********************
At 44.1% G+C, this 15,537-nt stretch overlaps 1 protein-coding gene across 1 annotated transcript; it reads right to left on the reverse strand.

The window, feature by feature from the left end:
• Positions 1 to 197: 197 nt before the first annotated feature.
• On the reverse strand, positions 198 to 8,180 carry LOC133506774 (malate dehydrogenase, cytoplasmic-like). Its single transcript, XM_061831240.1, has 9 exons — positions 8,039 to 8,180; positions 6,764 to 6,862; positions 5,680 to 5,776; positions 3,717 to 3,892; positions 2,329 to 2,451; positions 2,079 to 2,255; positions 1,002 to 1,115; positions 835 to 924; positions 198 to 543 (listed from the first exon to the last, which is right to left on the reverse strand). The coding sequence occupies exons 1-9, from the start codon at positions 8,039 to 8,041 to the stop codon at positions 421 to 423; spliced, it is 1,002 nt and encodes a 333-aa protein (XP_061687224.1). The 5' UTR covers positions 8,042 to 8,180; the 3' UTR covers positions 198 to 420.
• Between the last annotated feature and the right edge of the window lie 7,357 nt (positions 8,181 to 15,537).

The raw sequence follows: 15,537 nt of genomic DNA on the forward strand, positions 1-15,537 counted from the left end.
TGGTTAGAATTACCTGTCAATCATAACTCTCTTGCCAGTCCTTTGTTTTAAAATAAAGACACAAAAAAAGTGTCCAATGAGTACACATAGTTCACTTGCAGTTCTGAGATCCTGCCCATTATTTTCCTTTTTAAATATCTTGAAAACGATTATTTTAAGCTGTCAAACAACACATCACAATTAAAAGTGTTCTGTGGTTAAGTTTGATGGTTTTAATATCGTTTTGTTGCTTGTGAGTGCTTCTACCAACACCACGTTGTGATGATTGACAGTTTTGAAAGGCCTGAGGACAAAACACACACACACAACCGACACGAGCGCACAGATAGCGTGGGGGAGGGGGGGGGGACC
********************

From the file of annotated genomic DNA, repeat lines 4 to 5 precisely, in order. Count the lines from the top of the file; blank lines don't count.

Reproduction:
• On the reverse strand, positions 198 to 8,180 carry LOC133506774 (malate dehydrogenase, cytoplasmic-like). Its single transcript, XM_061831240.1, has 9 exons — positions 8,039 to 8,180; positions 6,764 to 6,862; positions 5,680 to 5,776; positions 3,717 to 3,892; positions 2,329 to 2,451; positions 2,079 to 2,255; positions 1,002 to 1,115; positions 835 to 924; positions 198 to 543 (listed from the first exon to the last, which is right to left on the reverse strand). The coding sequence occupies exons 1-9, from the start codon at positions 8,039 to 8,041 to the stop codon at positions 421 to 423; spliced, it is 1,002 nt and encodes a 333-aa protein (XP_061687224.1). The 5' UTR covers positions 8,042 to 8,180; the 3' UTR covers positions 198 to 420.
• Between the last annotated feature and the right edge of the window lie 7,357 nt (positions 8,181 to 15,537).